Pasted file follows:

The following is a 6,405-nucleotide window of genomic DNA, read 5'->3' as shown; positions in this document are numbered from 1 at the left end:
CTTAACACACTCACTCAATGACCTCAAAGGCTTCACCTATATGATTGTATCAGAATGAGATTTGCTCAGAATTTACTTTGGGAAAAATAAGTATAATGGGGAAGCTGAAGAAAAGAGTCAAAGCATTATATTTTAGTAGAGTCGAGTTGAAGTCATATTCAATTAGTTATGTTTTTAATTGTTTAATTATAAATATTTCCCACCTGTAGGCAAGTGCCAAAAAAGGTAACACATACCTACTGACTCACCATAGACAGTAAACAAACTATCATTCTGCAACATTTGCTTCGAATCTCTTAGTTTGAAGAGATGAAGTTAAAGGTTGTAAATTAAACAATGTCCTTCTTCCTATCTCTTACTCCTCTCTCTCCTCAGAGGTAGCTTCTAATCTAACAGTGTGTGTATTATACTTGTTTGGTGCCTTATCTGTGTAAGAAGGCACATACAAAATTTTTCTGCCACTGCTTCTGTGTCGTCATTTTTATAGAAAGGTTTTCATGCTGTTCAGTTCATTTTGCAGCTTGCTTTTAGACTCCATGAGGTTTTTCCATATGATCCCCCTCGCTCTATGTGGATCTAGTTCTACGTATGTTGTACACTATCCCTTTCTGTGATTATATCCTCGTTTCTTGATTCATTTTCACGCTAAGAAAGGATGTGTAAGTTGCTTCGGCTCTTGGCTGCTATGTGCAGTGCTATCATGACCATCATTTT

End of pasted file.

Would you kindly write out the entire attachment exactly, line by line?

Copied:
The following is a 6,405-nucleotide window of genomic DNA, read 5'->3' as shown; positions in this document are numbered from 1 at the left end:
CTTAACACACTCACTCAATGACCTCAAAGGCTTCACCTATATGATTGTATCAGAATGAGATTTGCTCAGAATTTACTTTGGGAAAAATAAGTATAATGGGGAAGCTGAAGAAAAGAGTCAAAGCATTATATTTTAGTAGAGTCGAGTTGAAGTCATATTCAATTAGTTATGTTTTTAATTGTTTAATTATAAATATTTCCCACCTGTAGGCAAGTGCCAAAAAAGGTAACACATACCTACTGACTCACCATAGACAGTAAACAAACTATCATTCTGCAACATTTGCTTCGAATCTCTTAGTTTGAAGAGATGAAGTTAAAGGTTGTAAATTAAACAATGTCCTTCTTCCTATCTCTTACTCCTCTCTCTCCTCAGAGGTAGCTTCTAATCTAACAGTGTGTGTATTATACTTGTTTGGTGCCTTATCTGTGTAAGAAGGCACATACAAAATTTTTCTGCCACTGCTTCTGTGTCGTCATTTTTATAGAAAGGTTTTCATGCTGTTCAGTTCATTTTGCAGCTTGCTTTTAGACTCCATGAGGTTTTTCCATATGATCCCCCTCGCTCTATGTGGATCTAGTTCTACGTATGTTGTACACTATCCCTTTCTGTGATTATATCCTCGTTTCTTGATTCATTTTCACGCTAAGAAAGGATGTGTAAGTTGCTTCGGCTCTTGGCTGCTATGTGCAGTGCTATCATGACCATCATTTT